Ignorance is a very important factor in the dramatic development of Oedipus Rex, for it is Oedipus's ignorance of his true parentage that drives most of his actions, whether it's solving the Riddle of the Sphinx or inadvertently bumping off his old man.
Ignorance gives him wings, as it were, making him determined to get to the bottom of old King Laius's murder. Had Oedipus known all along that he was Laius's son, and that he was the one who murdered him, then the play would've been considerably shorter than it is. But even when the blind prophet, Tiresias, reveals the whole sordid truth to Oedipus, the proud king of Thebes doesn't want to hear about it; he prefers to remain ignorant.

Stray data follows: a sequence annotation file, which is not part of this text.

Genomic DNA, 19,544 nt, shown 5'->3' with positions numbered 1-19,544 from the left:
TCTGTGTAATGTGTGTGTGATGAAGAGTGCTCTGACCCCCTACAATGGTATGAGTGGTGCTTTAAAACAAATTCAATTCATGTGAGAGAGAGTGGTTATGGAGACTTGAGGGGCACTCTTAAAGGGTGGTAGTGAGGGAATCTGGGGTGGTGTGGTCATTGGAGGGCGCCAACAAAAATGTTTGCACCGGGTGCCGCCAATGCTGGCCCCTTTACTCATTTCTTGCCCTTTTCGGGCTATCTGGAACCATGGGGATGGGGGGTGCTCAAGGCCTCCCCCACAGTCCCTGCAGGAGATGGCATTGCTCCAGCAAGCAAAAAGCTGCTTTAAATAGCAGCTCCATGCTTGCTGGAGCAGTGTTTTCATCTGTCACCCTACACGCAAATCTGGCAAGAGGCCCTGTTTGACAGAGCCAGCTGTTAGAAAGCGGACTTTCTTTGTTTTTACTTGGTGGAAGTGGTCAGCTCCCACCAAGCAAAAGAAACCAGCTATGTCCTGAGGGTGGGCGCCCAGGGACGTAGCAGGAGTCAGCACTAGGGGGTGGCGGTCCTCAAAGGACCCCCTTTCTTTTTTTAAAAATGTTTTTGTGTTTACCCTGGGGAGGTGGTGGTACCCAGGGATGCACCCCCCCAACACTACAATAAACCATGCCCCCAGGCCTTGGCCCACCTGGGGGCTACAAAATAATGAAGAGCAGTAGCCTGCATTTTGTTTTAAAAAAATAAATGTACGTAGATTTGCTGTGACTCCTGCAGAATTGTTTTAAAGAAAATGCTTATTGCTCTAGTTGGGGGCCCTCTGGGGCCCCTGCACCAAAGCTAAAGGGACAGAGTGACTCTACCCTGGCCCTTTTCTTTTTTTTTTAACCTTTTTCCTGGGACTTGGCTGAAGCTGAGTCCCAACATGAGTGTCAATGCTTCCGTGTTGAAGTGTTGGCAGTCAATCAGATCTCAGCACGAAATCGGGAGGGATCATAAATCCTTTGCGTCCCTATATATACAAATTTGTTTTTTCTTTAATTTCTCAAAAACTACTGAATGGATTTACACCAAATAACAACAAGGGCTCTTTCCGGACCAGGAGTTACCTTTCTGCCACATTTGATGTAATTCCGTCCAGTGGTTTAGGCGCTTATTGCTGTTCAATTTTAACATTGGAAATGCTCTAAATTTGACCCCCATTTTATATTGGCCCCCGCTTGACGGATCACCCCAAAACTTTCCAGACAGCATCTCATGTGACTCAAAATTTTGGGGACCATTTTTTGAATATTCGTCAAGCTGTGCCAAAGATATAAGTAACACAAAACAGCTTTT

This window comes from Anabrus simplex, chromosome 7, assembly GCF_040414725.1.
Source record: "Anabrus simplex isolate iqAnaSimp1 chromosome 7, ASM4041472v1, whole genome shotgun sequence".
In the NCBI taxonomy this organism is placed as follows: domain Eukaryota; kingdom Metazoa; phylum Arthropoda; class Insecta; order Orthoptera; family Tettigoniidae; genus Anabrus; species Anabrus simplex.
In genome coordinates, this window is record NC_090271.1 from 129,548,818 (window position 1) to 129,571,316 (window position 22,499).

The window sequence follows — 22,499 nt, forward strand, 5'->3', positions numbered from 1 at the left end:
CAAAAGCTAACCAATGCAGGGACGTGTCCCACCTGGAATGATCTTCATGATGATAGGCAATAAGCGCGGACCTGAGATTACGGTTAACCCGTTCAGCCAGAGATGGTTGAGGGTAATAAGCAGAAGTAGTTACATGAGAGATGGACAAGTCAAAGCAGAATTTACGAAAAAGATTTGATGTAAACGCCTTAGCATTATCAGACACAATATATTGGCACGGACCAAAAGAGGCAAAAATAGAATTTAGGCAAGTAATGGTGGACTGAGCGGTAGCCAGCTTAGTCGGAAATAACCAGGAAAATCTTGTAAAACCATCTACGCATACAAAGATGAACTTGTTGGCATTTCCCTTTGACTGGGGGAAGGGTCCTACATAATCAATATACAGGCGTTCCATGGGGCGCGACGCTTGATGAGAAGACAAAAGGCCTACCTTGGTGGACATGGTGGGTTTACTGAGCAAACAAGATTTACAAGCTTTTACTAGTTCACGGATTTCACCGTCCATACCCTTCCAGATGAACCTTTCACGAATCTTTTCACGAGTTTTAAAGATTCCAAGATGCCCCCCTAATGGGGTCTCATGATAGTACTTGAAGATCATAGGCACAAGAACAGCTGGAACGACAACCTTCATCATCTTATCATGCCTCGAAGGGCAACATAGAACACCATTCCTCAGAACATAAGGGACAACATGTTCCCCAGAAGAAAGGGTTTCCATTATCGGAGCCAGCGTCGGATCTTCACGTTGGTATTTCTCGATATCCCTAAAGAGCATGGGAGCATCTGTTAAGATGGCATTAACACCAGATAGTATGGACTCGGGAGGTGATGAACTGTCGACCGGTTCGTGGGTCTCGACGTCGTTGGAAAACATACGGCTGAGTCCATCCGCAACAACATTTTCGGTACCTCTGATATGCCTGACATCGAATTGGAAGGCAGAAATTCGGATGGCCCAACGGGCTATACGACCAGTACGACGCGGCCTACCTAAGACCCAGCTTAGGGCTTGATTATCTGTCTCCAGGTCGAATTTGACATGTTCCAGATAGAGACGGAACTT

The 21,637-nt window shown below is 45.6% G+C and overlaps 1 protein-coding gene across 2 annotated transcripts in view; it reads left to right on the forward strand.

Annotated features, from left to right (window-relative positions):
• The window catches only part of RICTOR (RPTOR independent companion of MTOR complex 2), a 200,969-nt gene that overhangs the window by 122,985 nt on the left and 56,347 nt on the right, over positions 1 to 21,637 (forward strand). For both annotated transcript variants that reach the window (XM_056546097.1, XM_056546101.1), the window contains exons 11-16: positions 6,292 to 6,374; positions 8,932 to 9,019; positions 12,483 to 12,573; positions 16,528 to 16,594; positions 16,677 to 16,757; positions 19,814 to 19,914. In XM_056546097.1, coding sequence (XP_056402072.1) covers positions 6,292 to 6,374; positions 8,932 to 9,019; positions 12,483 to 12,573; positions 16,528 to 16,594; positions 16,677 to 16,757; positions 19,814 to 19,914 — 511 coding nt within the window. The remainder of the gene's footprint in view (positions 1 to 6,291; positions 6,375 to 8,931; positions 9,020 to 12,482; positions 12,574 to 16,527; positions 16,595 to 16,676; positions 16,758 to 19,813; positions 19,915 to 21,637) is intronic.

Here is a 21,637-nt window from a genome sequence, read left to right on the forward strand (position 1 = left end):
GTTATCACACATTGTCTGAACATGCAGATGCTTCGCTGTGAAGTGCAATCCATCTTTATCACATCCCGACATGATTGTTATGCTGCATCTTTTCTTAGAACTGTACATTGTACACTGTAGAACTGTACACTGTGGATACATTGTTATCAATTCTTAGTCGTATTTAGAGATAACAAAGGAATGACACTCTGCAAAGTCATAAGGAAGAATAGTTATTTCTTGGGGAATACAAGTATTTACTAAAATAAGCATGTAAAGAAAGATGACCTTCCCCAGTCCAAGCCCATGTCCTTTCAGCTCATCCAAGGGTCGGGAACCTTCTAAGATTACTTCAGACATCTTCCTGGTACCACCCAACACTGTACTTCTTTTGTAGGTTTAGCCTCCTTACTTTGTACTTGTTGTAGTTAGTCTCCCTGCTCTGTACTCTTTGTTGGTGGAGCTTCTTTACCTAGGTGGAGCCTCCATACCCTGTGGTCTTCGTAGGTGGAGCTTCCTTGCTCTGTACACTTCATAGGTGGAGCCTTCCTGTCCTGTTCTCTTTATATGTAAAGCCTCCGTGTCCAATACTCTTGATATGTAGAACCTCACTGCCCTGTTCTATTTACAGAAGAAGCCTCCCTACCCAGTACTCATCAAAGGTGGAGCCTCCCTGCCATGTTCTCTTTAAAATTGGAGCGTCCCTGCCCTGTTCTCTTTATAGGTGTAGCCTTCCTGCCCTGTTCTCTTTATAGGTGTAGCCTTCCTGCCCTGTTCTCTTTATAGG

This is willful ignorance, different from the kind that comes from simply not knowing. Jocasta has much the same attitude as her son/husband; she joins with Oedipus in casting doubt on the veracity of Tiresias's prophecy. In both cases, however, the truth in all its terrible majesty cannot be avoided, and the consequences of such willful ignorance are tragic indeed for the royal house of Thebes.